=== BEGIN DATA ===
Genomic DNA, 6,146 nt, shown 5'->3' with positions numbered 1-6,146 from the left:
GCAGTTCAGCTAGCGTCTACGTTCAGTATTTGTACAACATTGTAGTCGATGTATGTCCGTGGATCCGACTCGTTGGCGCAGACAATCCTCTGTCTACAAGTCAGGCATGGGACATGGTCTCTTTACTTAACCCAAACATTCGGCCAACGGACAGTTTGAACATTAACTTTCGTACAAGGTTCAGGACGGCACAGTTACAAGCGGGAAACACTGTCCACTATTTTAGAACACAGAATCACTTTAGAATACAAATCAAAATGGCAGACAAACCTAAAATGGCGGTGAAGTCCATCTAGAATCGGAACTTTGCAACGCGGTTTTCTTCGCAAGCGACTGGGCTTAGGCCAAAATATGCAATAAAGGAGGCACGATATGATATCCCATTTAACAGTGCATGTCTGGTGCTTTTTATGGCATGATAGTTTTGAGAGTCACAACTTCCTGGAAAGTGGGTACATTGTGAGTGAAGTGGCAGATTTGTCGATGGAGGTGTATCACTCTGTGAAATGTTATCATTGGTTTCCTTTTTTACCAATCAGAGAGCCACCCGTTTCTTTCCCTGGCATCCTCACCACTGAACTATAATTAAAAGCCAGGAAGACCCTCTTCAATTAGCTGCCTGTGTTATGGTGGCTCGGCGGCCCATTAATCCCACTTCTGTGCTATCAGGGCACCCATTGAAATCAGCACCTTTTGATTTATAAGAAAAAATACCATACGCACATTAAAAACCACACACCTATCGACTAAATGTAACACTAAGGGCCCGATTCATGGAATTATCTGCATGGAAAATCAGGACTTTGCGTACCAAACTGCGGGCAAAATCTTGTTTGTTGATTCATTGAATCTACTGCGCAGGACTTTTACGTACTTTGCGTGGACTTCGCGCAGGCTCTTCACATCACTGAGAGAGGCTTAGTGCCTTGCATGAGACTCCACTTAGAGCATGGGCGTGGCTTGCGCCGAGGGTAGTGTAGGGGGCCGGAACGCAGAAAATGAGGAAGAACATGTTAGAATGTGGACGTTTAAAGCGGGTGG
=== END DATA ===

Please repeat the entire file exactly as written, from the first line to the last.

Genomic DNA, 6,146 nt, shown 5'->3' with positions numbered 1-6,146 from the left:
GCAGTTCAGCTAGCGTCTACGTTCAGTATTTGTACAACATTGTAGTCGATGTATGTCCGTGGATCCGACTCGTTGGCGCAGACAATCCTCTGTCTACAAGTCAGGCATGGGACATGGTCTCTTTACTTAACCCAAACATTCGGCCAACGGACAGTTTGAACATTAACTTTCGTACAAGGTTCAGGACGGCACAGTTACAAGCGGGAAACACTGTCCACTATTTTAGAACACAGAATCACTTTAGAATACAAATCAAAATGGCAGACAAACCTAAAATGGCGGTGAAGTCCATCTAGAATCGGAACTTTGCAACGCGGTTTTCTTCGCAAGCGACTGGGCTTAGGCCAAAATATGCAATAAAGGAGGCACGATATGATATCCCATTTAACAGTGCATGTCTGGTGCTTTTTATGGCATGATAGTTTTGAGAGTCACAACTTCCTGGAAAGTGGGTACATTGTGAGTGAAGTGGCAGATTTGTCGATGGAGGTGTATCACTCTGTGAAATGTTATCATTGGTTTCCTTTTTTACCAATCAGAGAGCCACCCGTTTCTTTCCCTGGCATCCTCACCACTGAACTATAATTAAAAGCCAGGAAGACCCTCTTCAATTAGCTGCCTGTGTTATGGTGGCTCGGCGGCCCATTAATCCCACTTCTGTGCTATCAGGGCACCCATTGAAATCAGCACCTTTTGATTTATAAGAAAAAATACCATACGCACATTAAAAACCACACACCTATCGACTAAATGTAACACTAAGGGCCCGATTCATGGAATTATCTGCATGGAAAATCAGGACTTTGCGTACCAAACTGCGGGCAAAATCTTGTTTGTTGATTCATTGAATCTACTGCGCAGGACTTTTACGTACTTTGCGTGGACTTCGCGCAGGCTCTTCACATCACTGAGAGAGGCTTAGTGCCTTGCATGAGACTCCACTTAGAGCATGGGCGTGGCTTGCGCCGAGGGTAGTGTAGGGGGCCGGAACGCAGAAAATGAGGAAGAACATGTTAGAATGTGGACGTTTAAAGCGGGTGG